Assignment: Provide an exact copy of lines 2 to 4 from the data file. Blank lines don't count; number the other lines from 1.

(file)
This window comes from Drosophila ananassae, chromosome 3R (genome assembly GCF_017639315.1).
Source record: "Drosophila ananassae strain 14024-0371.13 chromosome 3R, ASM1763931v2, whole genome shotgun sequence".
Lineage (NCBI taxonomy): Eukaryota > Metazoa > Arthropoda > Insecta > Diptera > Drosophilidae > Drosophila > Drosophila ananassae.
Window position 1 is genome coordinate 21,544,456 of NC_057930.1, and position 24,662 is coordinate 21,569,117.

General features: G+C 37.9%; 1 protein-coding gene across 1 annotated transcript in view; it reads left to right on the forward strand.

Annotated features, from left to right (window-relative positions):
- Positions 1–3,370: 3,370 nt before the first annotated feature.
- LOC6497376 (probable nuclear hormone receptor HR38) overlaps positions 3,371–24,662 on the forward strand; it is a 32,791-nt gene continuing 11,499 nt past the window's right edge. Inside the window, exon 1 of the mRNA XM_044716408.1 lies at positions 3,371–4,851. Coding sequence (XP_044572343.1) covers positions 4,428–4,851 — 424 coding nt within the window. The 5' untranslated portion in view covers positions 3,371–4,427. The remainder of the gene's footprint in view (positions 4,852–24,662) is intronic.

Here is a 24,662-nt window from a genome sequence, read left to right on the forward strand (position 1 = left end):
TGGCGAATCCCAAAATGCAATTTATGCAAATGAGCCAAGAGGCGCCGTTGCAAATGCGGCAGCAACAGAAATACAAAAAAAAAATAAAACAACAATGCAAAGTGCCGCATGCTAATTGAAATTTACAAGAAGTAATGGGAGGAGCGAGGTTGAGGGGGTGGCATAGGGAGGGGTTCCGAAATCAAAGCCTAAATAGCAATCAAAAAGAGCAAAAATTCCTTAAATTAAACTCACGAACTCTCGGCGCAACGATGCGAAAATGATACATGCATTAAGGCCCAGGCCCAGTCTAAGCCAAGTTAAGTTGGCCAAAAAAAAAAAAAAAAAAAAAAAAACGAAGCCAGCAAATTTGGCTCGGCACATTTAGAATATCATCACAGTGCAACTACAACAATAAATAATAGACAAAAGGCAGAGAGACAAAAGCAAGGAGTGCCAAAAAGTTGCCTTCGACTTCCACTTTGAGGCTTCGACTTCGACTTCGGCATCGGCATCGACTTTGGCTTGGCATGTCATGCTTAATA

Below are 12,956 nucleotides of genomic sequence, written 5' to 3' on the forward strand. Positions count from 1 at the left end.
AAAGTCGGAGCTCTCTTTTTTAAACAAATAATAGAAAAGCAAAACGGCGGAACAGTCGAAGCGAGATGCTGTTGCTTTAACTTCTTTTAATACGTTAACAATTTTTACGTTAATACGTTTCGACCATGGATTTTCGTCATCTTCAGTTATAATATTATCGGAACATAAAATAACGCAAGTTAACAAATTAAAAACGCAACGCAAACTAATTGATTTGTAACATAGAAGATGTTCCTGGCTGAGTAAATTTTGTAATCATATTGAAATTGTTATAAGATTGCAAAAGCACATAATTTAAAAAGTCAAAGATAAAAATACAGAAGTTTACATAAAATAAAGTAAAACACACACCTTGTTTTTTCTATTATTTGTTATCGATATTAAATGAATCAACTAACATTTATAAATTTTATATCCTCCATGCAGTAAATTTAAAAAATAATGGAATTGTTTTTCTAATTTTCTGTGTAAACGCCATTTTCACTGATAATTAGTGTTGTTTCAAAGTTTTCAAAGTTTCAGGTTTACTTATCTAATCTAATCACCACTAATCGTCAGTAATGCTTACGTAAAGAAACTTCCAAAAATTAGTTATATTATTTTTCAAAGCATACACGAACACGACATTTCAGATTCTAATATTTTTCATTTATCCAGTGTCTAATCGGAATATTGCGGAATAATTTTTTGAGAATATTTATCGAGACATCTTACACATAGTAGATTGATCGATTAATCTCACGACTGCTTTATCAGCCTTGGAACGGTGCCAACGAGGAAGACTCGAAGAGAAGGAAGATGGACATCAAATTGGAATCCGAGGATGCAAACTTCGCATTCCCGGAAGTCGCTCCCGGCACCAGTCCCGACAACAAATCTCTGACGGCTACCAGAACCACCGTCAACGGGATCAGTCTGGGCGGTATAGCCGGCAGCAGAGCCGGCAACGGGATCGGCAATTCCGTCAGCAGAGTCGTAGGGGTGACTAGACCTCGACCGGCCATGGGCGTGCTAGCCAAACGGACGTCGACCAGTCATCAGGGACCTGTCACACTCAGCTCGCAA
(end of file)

Source record: "Drosophila ananassae strain 14024-0371.13 chromosome 3R, ASM1763931v2, whole genome shotgun sequence".
Lineage (NCBI taxonomy): Eukaryota > Metazoa > Arthropoda > Insecta > Diptera > Drosophilidae > Drosophila > Drosophila ananassae.
Window position 1 is genome coordinate 21,544,456 of NC_057930.1, and position 24,662 is coordinate 21,569,117.